1 Population …
Is population growth an influencing factor in digital disruption? Not really!According to the UN World Population data, in 2015 there were 7.3 billion people on the planet. Up from 2.5 billion in 1950 and 5.4 billion in 2000, the world will experience further population growth to 9.7 billion by 2050. Numbers are continuing to rise but the growth rate is slowing.
The average rate of world population growth (CAGR) over the last sixty years has been 1.7%. The projected rate of growth of population is set to slow to just under 1% over the next forty years.
Greater longevity is offset by lower fertility rates. The world is in a steady state of growth. No evidence in the basic population data to support the digital disruption and exponential disruption phenomena.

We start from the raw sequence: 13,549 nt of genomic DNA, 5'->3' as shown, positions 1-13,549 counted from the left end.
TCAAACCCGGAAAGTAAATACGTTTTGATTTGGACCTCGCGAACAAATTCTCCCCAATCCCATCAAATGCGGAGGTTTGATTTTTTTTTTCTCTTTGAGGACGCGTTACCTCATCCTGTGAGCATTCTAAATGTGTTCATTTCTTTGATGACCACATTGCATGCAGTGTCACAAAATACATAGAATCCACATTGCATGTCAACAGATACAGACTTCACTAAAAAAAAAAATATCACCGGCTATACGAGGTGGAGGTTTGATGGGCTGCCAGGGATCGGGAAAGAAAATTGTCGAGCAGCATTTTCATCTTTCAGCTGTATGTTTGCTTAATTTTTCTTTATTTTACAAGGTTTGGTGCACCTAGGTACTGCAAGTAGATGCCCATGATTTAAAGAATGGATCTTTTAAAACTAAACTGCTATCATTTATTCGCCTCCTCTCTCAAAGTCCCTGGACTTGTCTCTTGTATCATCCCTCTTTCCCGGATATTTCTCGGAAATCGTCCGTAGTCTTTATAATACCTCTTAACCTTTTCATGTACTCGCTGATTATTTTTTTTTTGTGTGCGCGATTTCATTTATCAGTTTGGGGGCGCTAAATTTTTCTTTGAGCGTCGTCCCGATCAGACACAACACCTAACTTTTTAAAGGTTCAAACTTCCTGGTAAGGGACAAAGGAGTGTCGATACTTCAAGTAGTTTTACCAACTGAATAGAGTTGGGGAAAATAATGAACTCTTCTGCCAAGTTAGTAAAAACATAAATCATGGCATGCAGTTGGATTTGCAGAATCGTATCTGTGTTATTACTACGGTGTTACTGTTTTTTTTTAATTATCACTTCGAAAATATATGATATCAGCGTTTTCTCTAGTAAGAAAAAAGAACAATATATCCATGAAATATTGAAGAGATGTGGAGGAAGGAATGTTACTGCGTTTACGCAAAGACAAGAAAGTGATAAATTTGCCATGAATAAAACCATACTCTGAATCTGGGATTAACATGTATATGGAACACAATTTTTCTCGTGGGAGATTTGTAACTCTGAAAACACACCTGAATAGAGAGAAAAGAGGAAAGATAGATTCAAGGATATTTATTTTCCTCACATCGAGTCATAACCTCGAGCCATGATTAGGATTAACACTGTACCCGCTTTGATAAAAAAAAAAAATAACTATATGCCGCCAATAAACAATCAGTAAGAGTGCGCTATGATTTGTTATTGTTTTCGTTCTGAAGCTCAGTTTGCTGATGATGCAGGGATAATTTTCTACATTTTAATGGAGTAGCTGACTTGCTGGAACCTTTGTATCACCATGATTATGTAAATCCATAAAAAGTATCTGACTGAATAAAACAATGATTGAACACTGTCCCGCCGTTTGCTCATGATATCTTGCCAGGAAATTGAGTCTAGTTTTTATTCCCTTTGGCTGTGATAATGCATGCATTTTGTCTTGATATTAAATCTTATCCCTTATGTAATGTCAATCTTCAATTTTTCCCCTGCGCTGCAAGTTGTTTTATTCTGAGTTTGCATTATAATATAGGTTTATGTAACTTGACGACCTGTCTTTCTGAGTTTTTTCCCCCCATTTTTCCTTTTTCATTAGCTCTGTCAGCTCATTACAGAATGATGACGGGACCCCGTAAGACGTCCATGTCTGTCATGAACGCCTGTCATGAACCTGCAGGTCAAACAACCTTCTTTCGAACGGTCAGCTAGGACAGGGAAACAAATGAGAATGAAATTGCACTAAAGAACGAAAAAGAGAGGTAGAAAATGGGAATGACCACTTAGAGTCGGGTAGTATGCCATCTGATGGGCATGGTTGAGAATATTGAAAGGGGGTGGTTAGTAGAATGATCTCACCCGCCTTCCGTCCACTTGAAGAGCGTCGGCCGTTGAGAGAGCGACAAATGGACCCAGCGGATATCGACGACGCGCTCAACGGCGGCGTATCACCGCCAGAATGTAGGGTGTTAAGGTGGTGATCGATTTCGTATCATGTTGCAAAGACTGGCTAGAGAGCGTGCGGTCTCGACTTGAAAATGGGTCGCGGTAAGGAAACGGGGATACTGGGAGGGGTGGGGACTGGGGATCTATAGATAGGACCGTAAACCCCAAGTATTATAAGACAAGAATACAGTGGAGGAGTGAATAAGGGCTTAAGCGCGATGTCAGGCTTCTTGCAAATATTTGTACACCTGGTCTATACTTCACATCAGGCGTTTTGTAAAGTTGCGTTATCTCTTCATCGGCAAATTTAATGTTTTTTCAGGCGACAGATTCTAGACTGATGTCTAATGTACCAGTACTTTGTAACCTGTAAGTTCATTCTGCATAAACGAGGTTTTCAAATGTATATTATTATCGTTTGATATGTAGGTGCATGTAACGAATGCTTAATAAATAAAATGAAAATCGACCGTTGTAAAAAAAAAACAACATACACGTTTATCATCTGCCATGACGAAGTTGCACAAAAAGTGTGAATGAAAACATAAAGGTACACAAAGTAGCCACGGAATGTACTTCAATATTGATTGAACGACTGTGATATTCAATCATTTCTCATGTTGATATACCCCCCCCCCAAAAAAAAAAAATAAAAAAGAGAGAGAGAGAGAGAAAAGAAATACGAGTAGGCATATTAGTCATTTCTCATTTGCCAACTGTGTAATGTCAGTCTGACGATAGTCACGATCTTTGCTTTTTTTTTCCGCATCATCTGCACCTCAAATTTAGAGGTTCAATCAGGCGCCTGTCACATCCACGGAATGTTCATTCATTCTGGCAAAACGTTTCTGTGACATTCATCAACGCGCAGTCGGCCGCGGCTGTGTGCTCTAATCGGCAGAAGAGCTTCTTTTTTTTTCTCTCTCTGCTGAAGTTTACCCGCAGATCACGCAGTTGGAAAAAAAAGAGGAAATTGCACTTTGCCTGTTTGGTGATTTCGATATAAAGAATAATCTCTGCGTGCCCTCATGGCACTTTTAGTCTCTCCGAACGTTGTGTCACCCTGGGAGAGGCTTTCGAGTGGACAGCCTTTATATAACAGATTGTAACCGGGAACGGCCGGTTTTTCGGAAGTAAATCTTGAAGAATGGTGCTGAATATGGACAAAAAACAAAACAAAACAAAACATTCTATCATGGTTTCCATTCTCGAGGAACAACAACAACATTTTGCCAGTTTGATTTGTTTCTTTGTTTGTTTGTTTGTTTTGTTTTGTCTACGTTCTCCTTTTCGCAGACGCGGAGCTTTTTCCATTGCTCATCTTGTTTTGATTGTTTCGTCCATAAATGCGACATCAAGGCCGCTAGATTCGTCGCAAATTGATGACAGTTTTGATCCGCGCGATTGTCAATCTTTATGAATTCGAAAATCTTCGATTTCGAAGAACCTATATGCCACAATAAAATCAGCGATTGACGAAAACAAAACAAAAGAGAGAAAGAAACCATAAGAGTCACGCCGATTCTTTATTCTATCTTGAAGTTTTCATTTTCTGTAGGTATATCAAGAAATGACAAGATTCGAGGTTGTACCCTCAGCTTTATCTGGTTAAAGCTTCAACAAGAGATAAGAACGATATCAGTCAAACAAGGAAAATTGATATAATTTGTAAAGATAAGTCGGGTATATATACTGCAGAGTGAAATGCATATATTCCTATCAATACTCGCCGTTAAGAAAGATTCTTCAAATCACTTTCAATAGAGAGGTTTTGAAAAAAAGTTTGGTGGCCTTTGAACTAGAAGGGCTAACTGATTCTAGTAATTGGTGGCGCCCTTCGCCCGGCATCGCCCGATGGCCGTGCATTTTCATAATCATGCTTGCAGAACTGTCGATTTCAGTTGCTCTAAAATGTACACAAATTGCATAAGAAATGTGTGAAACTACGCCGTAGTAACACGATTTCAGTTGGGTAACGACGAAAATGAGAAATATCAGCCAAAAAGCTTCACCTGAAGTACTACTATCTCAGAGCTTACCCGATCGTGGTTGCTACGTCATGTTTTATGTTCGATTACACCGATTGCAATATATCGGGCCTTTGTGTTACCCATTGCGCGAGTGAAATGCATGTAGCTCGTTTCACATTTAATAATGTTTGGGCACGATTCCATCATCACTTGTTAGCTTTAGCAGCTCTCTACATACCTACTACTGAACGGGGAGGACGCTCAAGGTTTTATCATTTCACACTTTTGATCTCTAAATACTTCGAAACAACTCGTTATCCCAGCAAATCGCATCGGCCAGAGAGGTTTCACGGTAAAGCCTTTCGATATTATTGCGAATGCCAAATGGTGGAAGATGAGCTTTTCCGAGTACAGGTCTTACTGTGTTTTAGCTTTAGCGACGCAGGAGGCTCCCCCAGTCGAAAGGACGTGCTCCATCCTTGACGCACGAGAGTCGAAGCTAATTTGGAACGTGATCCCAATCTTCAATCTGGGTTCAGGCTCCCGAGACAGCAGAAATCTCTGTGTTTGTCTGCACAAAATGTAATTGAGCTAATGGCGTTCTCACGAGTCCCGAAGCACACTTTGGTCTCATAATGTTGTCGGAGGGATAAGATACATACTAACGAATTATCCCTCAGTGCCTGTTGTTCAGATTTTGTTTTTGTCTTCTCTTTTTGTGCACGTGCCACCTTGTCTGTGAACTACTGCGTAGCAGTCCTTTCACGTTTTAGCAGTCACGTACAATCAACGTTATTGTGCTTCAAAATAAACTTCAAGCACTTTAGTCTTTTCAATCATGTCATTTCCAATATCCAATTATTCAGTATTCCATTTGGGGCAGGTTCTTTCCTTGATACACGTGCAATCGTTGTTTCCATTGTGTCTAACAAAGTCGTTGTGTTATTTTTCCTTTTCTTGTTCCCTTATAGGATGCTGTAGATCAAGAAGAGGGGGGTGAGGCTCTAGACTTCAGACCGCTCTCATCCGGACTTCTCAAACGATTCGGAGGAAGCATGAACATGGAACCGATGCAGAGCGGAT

Greater connectivity around the world is one of the factors facilitating disruption. Mobile phones have been key in this regard. The number of mobile phones in use has increased rapidly over the last fifteen years.
By 2016, total volume (mobile phones) increased to 8.5 billion compared to a population of just 7.3 billion. There are more phones in use than people on the planet. No wonder, some claim there are more phones than toothbrushes. The phenomenon will not persist forever. We forecast the trend will reverse around the turn of the century. The day of the toothbrush, will return but not for some time yet. By then toothbrushes may be connected to the internet, with feed back on flossing performance and dental decay. But wait we move too fast ...